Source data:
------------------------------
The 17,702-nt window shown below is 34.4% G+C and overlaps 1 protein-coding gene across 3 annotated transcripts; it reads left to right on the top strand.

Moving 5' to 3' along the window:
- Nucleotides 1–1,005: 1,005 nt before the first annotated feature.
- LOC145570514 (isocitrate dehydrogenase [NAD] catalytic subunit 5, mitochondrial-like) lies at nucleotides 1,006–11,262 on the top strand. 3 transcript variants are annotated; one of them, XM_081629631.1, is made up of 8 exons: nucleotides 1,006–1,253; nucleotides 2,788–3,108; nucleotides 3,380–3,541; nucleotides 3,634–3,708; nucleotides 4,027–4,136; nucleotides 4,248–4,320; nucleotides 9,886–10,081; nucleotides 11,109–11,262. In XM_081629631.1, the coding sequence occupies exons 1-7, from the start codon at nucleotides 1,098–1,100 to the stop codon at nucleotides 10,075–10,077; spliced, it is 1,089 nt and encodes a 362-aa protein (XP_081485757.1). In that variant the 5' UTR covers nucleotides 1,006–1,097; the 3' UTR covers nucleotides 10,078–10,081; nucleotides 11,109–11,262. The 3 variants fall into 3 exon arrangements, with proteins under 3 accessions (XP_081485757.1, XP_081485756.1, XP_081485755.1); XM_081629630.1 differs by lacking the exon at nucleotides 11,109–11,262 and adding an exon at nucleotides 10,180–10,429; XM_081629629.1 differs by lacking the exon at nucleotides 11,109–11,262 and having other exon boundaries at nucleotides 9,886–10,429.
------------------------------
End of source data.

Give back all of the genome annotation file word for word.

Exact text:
The 17,702-nt window shown below is 34.4% G+C and overlaps 1 protein-coding gene across 3 annotated transcripts; it reads left to right on the top strand.

Moving 5' to 3' along the window:
- Nucleotides 1–1,005: 1,005 nt before the first annotated feature.
- LOC145570514 (isocitrate dehydrogenase [NAD] catalytic subunit 5, mitochondrial-like) lies at nucleotides 1,006–11,262 on the top strand. 3 transcript variants are annotated; one of them, XM_081629631.1, is made up of 8 exons: nucleotides 1,006–1,253; nucleotides 2,788–3,108; nucleotides 3,380–3,541; nucleotides 3,634–3,708; nucleotides 4,027–4,136; nucleotides 4,248–4,320; nucleotides 9,886–10,081; nucleotides 11,109–11,262. In XM_081629631.1, the coding sequence occupies exons 1-7, from the start codon at nucleotides 1,098–1,100 to the stop codon at nucleotides 10,075–10,077; spliced, it is 1,089 nt and encodes a 362-aa protein (XP_081485757.1). In that variant the 5' UTR covers nucleotides 1,006–1,097; the 3' UTR covers nucleotides 10,078–10,081; nucleotides 11,109–11,262. The 3 variants fall into 3 exon arrangements, with proteins under 3 accessions (XP_081485757.1, XP_081485756.1, XP_081485755.1); XM_081629630.1 differs by lacking the exon at nucleotides 11,109–11,262 and adding an exon at nucleotides 10,180–10,429; XM_081629629.1 differs by lacking the exon at nucleotides 11,109–11,262 and having other exon boundaries at nucleotides 9,886–10,429.